Welcome to Episode 1 of How I Write my Music. In this tutorial I’m taking you behind the scenes to show you my thoughts as I composed my “Fantasy on a (Given) Theme.
This piece was my own entry for the School of Composition January 2018 Composition Challenge. The composition challenge is a monthly event here on this site and it’s open to composers of all ages and styles. At the end of every challenge, I select a few interesting entries and discuss them on a separate video.
Before we begin, listen to this composition. I called it “Fantasy on a (Given) Theme”
Behind the Scenes
The challenge was quite simple: Compose a 2-minute (or more) piece that somewhere, somehow uses this 6-note sequence:
As you can probably see, its main characteristic feature is the tritone (aka. the interval of the augmented fourth) between the E flat and A.
Fantasy on a (Given) Theme
The first thing to notice is the initial harmonization of the given sequence. Particularly the E flat (that originally caused a lot of discussion) is harmonized by a simple F sharp diminished 7th chord that leads to the chord of G major, which of course in turn is the dominant of C. This is important because I wanted to stay in this key.
Section A is composed of little fragments that outline the interval of the tritone. This is on purpose – the tritone refers back to the given sequence. Remember we said that the tritone is its characteristic feature.
What is interesting is that the result of the moving voices is this chord: G7b5 – in the key of C major, that’s the dominant 7th with the flattened 5th.
Now you might notice that this section is made up of two parts itself. One is with this accompaniment:
And the other with this:
What’s interesting is that this second accompaniment figure is a development of an earlier idea – specifically the transition to where the strings repeat what the winds just played.
The ending of this section uses a technique known as fragmentation – the theme is broken down into tiny parts (in this case, just the first two notes) and the whole orchestra plays around with them until we get to the final chord. When you look at the score and listen to the piece, you’ll notice that this section is repeated. I decided that it should be repeated because of its form:
As the diagram above explains, this section begins with those short melodies (fragments) played by the winds that are then repeated by the strings (bars 6 – 15).
But when the winds play some new fragments again (bar 20 onwards), the strings DON’T get to play them as well. Instead we get to the ending. To some extent the section comes to a finish a little bit early and so there’s a sort of imbalance. The repetition of the whole section makes that imbalance more convincing just because it becomes more familiar with a second listening.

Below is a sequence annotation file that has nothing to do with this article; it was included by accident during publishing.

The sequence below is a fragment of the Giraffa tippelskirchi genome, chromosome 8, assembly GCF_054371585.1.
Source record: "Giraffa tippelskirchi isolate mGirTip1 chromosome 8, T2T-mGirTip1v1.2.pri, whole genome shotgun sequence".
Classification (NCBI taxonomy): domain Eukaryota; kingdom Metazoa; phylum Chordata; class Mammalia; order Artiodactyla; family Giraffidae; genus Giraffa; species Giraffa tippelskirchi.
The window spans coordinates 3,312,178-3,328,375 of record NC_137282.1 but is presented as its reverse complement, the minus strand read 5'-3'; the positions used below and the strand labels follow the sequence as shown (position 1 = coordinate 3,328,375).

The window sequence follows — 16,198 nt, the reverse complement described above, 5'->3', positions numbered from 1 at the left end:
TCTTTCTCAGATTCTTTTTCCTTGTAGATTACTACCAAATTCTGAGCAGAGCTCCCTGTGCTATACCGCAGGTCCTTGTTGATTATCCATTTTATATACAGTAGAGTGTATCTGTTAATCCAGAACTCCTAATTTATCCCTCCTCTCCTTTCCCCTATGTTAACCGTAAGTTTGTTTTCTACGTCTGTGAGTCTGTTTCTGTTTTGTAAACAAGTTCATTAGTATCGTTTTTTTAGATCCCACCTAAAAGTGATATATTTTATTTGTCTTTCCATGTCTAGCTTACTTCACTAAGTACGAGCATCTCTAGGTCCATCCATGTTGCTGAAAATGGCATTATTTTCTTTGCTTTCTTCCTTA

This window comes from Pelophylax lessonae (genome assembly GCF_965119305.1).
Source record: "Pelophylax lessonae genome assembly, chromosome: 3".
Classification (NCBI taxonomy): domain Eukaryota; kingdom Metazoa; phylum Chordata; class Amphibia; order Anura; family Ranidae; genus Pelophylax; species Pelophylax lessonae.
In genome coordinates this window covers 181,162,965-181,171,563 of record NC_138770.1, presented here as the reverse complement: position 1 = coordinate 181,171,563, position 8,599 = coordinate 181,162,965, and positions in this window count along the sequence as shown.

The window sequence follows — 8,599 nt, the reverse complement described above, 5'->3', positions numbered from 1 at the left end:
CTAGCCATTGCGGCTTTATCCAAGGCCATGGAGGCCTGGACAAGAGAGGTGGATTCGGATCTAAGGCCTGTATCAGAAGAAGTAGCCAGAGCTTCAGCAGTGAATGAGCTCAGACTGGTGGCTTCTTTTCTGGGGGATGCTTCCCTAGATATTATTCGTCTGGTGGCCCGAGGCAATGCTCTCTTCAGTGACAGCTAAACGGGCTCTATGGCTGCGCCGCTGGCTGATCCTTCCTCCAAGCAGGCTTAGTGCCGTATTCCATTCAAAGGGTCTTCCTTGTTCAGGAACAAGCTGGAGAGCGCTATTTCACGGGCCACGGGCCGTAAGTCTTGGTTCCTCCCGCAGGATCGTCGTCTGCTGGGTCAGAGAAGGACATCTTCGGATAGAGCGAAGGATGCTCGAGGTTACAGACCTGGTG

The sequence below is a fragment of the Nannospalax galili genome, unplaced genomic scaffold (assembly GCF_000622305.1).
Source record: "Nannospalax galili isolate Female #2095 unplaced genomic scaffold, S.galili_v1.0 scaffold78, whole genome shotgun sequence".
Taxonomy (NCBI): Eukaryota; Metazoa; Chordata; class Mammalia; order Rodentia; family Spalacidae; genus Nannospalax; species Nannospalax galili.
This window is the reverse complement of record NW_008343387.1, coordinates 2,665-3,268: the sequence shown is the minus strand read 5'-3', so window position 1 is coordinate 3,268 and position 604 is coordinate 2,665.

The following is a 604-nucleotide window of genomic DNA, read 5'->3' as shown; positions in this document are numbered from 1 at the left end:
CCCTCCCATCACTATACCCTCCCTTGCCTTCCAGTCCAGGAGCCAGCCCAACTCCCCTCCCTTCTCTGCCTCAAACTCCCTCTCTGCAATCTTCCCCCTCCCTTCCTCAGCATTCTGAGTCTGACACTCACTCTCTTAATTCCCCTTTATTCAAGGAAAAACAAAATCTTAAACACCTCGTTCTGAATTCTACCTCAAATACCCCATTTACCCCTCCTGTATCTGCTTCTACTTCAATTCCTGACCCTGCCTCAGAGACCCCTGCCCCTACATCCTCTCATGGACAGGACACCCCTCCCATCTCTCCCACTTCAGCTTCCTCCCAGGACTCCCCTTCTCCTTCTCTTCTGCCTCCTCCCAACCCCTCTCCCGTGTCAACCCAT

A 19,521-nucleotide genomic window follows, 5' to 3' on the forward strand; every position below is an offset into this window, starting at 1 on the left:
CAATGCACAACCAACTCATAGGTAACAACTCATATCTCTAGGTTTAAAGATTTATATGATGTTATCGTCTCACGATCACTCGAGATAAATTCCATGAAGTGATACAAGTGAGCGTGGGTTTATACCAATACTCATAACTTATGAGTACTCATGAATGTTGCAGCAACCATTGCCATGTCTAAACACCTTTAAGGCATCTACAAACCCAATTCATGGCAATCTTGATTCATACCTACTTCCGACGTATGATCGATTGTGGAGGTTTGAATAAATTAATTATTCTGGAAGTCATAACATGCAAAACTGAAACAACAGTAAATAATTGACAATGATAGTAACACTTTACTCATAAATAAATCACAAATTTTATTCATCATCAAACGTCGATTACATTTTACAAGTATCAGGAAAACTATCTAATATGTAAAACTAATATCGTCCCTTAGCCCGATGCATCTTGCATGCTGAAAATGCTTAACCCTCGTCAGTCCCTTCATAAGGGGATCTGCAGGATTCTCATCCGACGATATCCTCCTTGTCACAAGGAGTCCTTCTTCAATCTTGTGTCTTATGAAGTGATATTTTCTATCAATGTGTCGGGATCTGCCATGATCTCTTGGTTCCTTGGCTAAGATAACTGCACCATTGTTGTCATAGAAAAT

This imbalance, by the way, contributes to the comedic, agitated effect that this whole section has.
As usual section B is a contrast: it’s slower and consists of a longer, more lyrical theme. What’s important to note here is that just because it’s a contrast, doesn’t mean that it should be completely new. If it was, why not simply make a new piece out of it?
I want the contrasting section to be related at the same time. And so the melody here comes out of the retrograde-inversion of the original sequence. If that sentence confuses you, I’ll explain:
To invert a melody means to put it upside down. If, for example, the melody begins with the interval of an ascending third from G to B, we change it into a descending third from G to E flat. The quality of the interval (whether major, minor, augmented or diminished) can be kept or changed according to the scale in use at the moment.
Here’s the original sequence again:
Here it is inverted: the ascending major 6th of the original becomes a descending major sixth, the descending major seconds become ascending major seconds and so on..
Here is the inversion backwards (that is, in retrograde) – this transformation is called retrograde-inversion.
This transformation of the theme is the basis of Section B. The melody here is the retrograde inversion and then continues with sequences of the first four notes. Sequences are repetitions that begin on a different pitch.
Notice also that the full melody here repeats 3 times, every time building in dynamics and adding instruments until we reach the climax. Notice that the horn doesn’t take part in the orchestral tutti – its sound is saved for the solo that comes after:
And after the horn solo, the piece finishes off with a brief reminder of the fragments from Section A.
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